These days few Swedes feel the need to chase away evil sprits and turn to the healing properties of plants but they relish the opportunity to herald the arrival of warmer, lighter days which is hardly surprising given the amount of the year that the country is plunged into darkness. Many Swedes take their five-week annual leave in the weeks following Midsummer’s Eve, so shops, restaurants and organisations shut altogether while everyone makes the most of the long days at their summer cottages or on their sailboats.
Being outdoors is still an important part of Midsummer’s Eve and an opportunity to enjoy the holiday fully, so urban dwellers always flee to the countryside to celebrate. Cities like Stockholm and Gothenburg resemble ghost towns on Midsummer’s Eve as the mass exodus happens the day before, with many residents clocking off half way through Thursday to beat traffic and prepare for the festivities.
The day will usually start with a family breakfast before collecting flowers to decorate the midsummer pole. Birch tree branches are also used as decor and people make flowery garlands to wear throughout the day. The main event of the day is without doubt a long lunch of pickled herring, complete with crispbread, the season’s first new potatoes with dill, sour cream, chives and more dill. The herring can be flavoured with an array of different tastes: soured cream, curry, chilli, garlic, herbs, pretty much anything goes! There are even recipes for japanese-inspired, teriyaki versions for the more adventurous. Matjes, or soused, herring is also enjoyed in a kind of savoury cheese cake made with rye bread and cream cheese and, of course, more dill.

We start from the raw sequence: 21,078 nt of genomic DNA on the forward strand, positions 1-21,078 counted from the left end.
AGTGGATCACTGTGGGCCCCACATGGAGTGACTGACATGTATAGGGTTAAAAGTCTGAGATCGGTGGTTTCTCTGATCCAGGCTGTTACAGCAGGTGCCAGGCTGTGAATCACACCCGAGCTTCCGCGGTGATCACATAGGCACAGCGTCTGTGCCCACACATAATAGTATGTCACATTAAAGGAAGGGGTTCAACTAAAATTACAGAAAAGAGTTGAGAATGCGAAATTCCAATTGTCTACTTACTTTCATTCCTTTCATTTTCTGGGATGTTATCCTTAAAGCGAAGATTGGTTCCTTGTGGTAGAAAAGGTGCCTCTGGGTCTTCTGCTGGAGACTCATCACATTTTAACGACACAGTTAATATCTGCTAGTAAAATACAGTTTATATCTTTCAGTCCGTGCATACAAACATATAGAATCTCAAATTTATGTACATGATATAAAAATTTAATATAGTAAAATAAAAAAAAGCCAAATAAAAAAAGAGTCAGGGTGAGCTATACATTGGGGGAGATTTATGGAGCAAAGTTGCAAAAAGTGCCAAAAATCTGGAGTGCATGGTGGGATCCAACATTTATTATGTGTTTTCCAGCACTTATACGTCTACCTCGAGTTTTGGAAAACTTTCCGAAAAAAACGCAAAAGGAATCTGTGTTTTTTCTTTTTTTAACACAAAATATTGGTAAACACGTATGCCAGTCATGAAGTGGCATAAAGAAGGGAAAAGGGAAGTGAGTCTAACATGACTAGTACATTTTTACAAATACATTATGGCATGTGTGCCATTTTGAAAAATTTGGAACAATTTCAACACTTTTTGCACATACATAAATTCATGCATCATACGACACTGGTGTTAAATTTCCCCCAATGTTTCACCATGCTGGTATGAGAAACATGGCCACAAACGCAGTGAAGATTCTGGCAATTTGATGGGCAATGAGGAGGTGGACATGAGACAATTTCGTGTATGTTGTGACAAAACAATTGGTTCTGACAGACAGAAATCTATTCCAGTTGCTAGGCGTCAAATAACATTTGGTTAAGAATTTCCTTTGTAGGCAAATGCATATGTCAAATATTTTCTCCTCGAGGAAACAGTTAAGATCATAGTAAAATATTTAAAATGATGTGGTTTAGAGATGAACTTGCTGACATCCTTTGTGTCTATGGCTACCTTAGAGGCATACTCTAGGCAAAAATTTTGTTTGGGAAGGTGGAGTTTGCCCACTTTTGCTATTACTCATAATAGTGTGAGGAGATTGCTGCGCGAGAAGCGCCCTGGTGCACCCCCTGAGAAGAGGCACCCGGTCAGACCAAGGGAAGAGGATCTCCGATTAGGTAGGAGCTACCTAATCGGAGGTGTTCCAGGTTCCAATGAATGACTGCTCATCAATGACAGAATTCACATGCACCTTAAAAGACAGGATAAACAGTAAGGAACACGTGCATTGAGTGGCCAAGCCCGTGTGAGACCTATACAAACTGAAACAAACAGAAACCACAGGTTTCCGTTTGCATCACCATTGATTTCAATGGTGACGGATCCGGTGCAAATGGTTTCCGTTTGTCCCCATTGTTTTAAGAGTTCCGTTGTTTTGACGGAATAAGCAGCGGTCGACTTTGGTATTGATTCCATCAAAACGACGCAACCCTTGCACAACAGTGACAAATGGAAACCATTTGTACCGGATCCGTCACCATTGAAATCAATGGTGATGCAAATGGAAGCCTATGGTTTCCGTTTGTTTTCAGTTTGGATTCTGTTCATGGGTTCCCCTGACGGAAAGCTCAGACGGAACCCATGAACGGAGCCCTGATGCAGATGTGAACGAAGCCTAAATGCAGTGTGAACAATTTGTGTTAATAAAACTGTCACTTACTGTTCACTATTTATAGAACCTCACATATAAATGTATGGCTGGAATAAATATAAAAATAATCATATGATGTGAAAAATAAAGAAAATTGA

Following lunch, it is time for everyone to dance around the Midsummer pole, singing traditional folk songs and playing silly games, the most famous of which is undoubtedly ‘Små Grodorna’ or ‘Little Frogs’ which involves jumping around and the lyrics ‘Small frogs are strange to see, they don’t have any ears or tails.’
It is then time to retreat for a restorative ‘fika’, a word to describe the quintessential Swedish coffee break, which normally involves a little something sweet as well. On Midsummer’s this is often a slice of layered Victoria sponge with strawberries and cream. After all this eating (and perhaps a nap) it’s time to think about dinner. Rain or shine, a BBQ is the classic dinner choice and an opportunity for the host to show off and be creative. In the wee hours, it’s time to hit the dance floor properly, ideally an outdoor one with a live band.
Midsummer’s Eve is unique in that it is celebrated with a large community rather than just within the family fold. It is also an occasion for every age: it’s a perfect day for children and families, with the excitement of dancing, singing, games and treats. But with a night that never seems to get dark and plenty of food and live music, it is also a celebration loved by adults. It is particularly well known for being a time for those who are unattached to perhaps find love.
Photo: Steffi Knowles-Dellner